The ‘Main Titles’ underscore the film’s pivotal moment – the Venezuelan bus crash that kills Emily – and adds a level of excitement and danger to the sound by adding a thrusting percussive element, horn trills and occasional dissonant stringers to the core trio of instruments, which swim underneath the chaos. The one moment of pure horror comes during ‘Donor Body Awakens’, which reverberates to icy string figures and shock-tactic orchestral blasts. Mid-album cues such as ‘Meeting Sister Madeline’ and ‘The Plane Ride’ are intentionally low key, maintaining instrumental consistency, but building upon recapitulations of the main motif with subtle variations. Debney brings in oboes to lead the melody for a few bars, accentuates the mood with harp waves, and allows the orchestra to build to quiet crescendos as revelations are unearthed. These modifications help keep the score fresh and interesting throughout the running time.

‘Emily’s Grave’ is much more urgent, concluding with a sorrowful cello solo which leads perfectly into ‘Emily’s Message Revealed’, the final track. Ohhh, the final track… It starts off quite slowly and deliberately – almost menacingly – with unexpectedly harsh and unnerving brass clusters and evil choral coos, until eventually, the main three-note theme begins to assert itself. Then, around the 4-minute mark, the choir becomes louder, and the melody changes into something much more resonant, heavenly, almost sacred. A solo cello adds to the mood, the piano adds rhapsodic accompaniment, and then it starts… gradually building, the choral element becoming more prominent, the intensity becoming greater, and the need for some kind of cathartic release becoming more essential. Debney’s exquisite key changes add to the overpowering emotional arc. And then, at exactly 5:55… pure, spine-tingling, film music ecstasy. I can say no more. Just listen to the audio clip.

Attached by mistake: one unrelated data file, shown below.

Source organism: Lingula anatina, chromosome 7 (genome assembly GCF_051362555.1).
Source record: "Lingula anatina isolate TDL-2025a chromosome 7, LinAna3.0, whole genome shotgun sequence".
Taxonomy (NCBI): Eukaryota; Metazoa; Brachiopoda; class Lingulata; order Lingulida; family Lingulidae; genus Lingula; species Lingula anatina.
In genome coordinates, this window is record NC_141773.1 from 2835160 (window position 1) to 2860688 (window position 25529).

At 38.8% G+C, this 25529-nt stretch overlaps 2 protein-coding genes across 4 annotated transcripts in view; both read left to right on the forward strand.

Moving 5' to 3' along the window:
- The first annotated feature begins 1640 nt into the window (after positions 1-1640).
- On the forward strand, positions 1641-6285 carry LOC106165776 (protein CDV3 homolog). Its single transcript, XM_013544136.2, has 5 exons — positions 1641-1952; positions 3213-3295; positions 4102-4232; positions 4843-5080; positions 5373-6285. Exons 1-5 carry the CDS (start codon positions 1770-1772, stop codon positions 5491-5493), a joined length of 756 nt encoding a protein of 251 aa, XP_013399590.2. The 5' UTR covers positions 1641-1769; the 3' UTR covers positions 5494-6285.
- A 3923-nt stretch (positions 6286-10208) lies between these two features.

My one and only complaint about Dragonfly is that it runs for a scant 30 minutes, and would surely have benefited from a longer, more comprehensive release. My other gripe is that, in the film itself, the climax to the final track is obscured by sound effects in the dub, diminishing its impact – something which left me deeply annoyed, as one of the main reasons I went to see the film was to hear this one cue in context. Nevertheless, this has nothing to do with John Debney, who has once again proved that he is an immensely talented and creative composer. Dragonfly is an unexpected delight and, despite its brevity, is one of my favorite albums of 2002.

Rating: ****½

Track Listing:

  • Main Titles (4:13)
  • Joe and Emily Flashback (3:43)
  • Donor Body Awakens (4:48)
  • Meeting Sister Madeline (5:35)
  • The Plane Ride (2:32)
  • Emily’s Grave (3:14)
  • Emily’s Message Revealed (7:11)

Running Time: 31 minutes 13 seconds

Varèse Sarabande VSD-6338 (2002)

Music composed and conducted by John Debney. Orchestrations by Brad Dechter, John Debney, Frank Bennett, Don Nemitz and Chris Klatman. Recorded and mixed by Shawn Murphy. Edited by Jim Harrison. Album produced by John Debney and Michael Mason.